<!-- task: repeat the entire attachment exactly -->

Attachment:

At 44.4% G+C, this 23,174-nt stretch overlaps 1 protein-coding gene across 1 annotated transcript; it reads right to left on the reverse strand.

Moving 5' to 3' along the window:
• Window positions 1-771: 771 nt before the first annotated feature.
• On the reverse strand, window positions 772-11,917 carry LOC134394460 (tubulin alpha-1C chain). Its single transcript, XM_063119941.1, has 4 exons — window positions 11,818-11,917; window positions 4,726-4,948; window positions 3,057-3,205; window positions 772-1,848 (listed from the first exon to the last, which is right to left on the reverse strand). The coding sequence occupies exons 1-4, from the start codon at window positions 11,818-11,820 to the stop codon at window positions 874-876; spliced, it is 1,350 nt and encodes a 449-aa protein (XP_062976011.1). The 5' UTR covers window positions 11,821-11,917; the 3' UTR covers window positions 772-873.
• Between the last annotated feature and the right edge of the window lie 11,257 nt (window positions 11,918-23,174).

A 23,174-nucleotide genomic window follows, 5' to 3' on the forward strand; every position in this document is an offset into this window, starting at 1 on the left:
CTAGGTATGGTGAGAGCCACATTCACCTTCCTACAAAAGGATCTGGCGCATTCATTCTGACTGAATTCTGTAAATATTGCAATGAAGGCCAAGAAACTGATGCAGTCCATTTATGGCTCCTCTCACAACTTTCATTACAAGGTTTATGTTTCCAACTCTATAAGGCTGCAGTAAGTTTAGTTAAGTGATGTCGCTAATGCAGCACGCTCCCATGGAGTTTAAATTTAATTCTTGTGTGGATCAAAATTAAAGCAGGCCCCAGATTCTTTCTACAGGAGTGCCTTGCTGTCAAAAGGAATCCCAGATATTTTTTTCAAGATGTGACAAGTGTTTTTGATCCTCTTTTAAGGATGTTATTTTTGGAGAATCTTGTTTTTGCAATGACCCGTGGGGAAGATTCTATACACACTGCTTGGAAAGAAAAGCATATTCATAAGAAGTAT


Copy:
At 44.4% G+C, this 23,174-nt stretch overlaps 1 protein-coding gene across 1 annotated transcript; it reads right to left on the reverse strand.

Moving 5' to 3' along the window:
• Window positions 1-771: 771 nt before the first annotated feature.
• On the reverse strand, window positions 772-11,917 carry LOC134394460 (tubulin alpha-1C chain). Its single transcript, XM_063119941.1, has 4 exons — window positions 11,818-11,917; window positions 4,726-4,948; window positions 3,057-3,205; window positions 772-1,848 (listed from the first exon to the last, which is right to left on the reverse strand). The coding sequence occupies exons 1-4, from the start codon at window positions 11,818-11,820 to the stop codon at window positions 874-876; spliced, it is 1,350 nt and encodes a 449-aa protein (XP_062976011.1). The 5' UTR covers window positions 11,821-11,917; the 3' UTR covers window positions 772-873.
• Between the last annotated feature and the right edge of the window lie 11,257 nt (window positions 11,918-23,174).

A 23,174-nucleotide genomic window follows, 5' to 3' on the forward strand; every position in this document is an offset into this window, starting at 1 on the left:
CTAGGTATGGTGAGAGCCACATTCACCTTCCTACAAAAGGATCTGGCGCATTCATTCTGACTGAATTCTGTAAATATTGCAATGAAGGCCAAGAAACTGATGCAGTCCATTTATGGCTCCTCTCACAACTTTCATTACAAGGTTTATGTTTCCAACTCTATAAGGCTGCAGTAAGTTTAGTTAAGTGATGTCGCTAATGCAGCACGCTCCCATGGAGTTTAAATTTAATTCTTGTGTGGATCAAAATTAAAGCAGGCCCCAGATTCTTTCTACAGGAGTGCCTTGCTGTCAAAAGGAATCCCAGATATTTTTTTCAAGATGTGACAAGTGTTTTTGATCCTCTTTTAAGGATGTTATTTTTGGAGAATCTTGTTTTTGCAATGACCCGTGGGGAAGATTCTATACACACTGCTTGGAAAGAAAAGCATATTCATAAGAAGTAT